If you've searched Google for private medical insurance that covers neuroblastoma then you are most likely for looking for established UK based health insurance providers that can cover neuroblastoma.
Our advice when shopping around for private medical insurance that covers neuroblastoma is to speak to a insurance broker. Health insurance is very complex and if you want complete certainty that neuroblastoma is covered you should consult with a broker who can explain which policy providers will cover this medical condition and which will exclude it.
There are many advantages to using a broker but the largest by far is that you're using their insurance training at no cost. They are paid by the insurer (Aviva or Bupa etc) rather than you so it costs you no extra to use their services.
- Do you reside in many different areas? Some will give you a cheaper premium than offers. A broker will be able to advise whats best.
- Do you have a hobby that may invalidate your insurance claim? A broker will know this critical information.
- If you are a couple and one of you has claimed on your insurance policy this year would it be cheaper to separate you both onto two different policies?
- You've developed a certain condition and want to know which insurer offers the largest amount of cover for it. A broker will know this instantly saving you so much time and effort.
You can call around every health insurance provider you can find and ask if they cover neuroblastoma, however this will be a very time consuming process. Each insurer will ask for your medical history because its not normally a simple yes or not if a medical condition is covered or not.
Its far far quicker to speak to one medical insurance broker which will know which policy providers on the market cover neuroblastoma and under what terms they do or don't cover it.
Neuroblastoma is a rare cancer that mostly affects young children. It develops from nerve cells called neuroblasts.
These cells are found in a chain running down the back of the chest and stomach (abdomen).
In many cases, neuroblastoma first develops in the adrenal glands (the two small glands above the kidneys) and can spread to other areas such as the bones, liver and skin.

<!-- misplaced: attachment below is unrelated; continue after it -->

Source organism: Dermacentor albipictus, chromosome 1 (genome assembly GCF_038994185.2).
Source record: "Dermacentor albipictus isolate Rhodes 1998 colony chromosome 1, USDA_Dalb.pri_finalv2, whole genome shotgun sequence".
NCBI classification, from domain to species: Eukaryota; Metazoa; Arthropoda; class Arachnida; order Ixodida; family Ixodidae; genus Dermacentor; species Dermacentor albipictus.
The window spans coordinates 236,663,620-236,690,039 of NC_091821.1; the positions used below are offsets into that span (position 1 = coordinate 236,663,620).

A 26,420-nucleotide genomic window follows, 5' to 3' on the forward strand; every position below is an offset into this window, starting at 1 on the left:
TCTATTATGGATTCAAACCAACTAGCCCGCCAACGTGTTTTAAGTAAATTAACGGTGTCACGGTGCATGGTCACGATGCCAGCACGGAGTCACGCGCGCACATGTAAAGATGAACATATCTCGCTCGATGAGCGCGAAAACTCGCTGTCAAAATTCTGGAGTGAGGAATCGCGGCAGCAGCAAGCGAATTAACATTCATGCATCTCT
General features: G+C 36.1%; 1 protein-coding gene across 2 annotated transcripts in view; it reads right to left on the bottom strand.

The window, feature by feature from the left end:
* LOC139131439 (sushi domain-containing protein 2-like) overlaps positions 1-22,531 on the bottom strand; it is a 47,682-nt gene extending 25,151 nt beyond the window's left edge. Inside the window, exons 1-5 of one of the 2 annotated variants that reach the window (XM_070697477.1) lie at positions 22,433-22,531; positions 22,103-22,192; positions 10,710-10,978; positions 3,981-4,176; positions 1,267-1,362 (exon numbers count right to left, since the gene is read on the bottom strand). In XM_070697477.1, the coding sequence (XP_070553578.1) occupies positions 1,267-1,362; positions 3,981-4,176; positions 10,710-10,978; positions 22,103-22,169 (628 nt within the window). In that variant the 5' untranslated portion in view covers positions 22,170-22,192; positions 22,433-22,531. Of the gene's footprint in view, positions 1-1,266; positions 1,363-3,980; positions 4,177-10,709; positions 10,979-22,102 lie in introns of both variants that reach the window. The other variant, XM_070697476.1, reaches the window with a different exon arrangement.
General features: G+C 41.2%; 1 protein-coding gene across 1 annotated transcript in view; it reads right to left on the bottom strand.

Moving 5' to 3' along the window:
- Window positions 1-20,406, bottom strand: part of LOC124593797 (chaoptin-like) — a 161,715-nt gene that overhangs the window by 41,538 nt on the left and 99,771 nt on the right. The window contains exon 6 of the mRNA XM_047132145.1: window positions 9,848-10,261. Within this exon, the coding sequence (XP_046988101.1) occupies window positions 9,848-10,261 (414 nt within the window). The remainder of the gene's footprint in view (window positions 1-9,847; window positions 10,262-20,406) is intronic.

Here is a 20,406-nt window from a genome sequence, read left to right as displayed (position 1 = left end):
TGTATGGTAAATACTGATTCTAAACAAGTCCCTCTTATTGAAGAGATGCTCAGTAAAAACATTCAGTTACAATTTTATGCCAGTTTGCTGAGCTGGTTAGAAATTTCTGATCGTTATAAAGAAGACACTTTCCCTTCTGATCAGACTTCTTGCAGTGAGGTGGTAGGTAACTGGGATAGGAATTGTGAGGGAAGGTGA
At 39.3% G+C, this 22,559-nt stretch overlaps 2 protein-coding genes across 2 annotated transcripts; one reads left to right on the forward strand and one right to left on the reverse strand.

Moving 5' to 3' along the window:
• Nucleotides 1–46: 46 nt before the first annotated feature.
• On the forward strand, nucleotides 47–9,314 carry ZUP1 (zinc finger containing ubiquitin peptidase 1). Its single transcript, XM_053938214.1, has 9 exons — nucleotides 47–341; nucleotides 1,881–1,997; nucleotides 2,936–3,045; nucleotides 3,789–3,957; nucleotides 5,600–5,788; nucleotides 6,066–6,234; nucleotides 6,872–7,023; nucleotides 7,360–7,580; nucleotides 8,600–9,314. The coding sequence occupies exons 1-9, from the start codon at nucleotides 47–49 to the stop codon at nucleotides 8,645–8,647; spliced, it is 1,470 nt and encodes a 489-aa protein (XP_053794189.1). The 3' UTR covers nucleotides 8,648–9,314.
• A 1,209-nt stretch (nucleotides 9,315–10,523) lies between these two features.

Neuroblastoma affects around 100 children each year in the UK. It usually affects children under the age of five, and can even occur before a child is born.
The cause is unknown. There are very rare cases where children in the same family are affected, but it does not generally run in families.
The symptoms depend on where the cancer is and whether it has spread.
It's often hard to diagnose neuroblastoma in the early stages, as initial symptoms are common ones – for example, aches and pains, loss of energy and loss of appetite.
A relatively late sign is a lump or swelling in the abdomen, as this is where the cancer commonly starts. This is easy to miss in a young child. This lump can cause constipation and difficulty passing urine, as well as general pain and discomfort.
Other signs can include:
A number of tests may be carried out if it's thought your child may have neuroblastoma.
These tests may include:
If the lump is in one place and safe to remove with surgery, however, then a preliminary biopsy is not necessary.
Once these tests have been completed, it will usually be possible to confirm a diagnosis of neuroblastoma and what "stage" it is at (see below).
As with most cancers, neuroblastoma is defined by stages that reflect the condition's spread. There are many staging systems, but the most widely used until recently is shown first, with the more recently agreed stages in brackets:
The outlook for neuroblastoma is generally better if the child is younger and the cancer is confined to one site.